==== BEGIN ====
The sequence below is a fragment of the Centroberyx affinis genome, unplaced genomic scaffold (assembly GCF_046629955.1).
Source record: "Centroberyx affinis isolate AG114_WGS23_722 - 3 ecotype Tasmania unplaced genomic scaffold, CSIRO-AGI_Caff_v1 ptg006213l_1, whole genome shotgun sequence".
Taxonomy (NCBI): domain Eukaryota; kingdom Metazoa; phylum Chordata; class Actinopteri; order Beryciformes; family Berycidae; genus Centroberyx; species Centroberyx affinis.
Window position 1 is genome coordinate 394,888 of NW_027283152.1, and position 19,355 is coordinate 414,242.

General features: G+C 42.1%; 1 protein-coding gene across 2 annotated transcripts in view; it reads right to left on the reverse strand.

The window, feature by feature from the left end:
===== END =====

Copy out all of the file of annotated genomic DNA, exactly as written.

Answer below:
The sequence below is a fragment of the Centroberyx affinis genome, unplaced genomic scaffold (assembly GCF_046629955.1).
Source record: "Centroberyx affinis isolate AG114_WGS23_722 - 3 ecotype Tasmania unplaced genomic scaffold, CSIRO-AGI_Caff_v1 ptg006213l_1, whole genome shotgun sequence".
Taxonomy (NCBI): domain Eukaryota; kingdom Metazoa; phylum Chordata; class Actinopteri; order Beryciformes; family Berycidae; genus Centroberyx; species Centroberyx affinis.
Window position 1 is genome coordinate 394,888 of NW_027283152.1, and position 19,355 is coordinate 414,242.

General features: G+C 42.1%; 1 protein-coding gene across 2 annotated transcripts in view; it reads right to left on the reverse strand.

The window, feature by feature from the left end: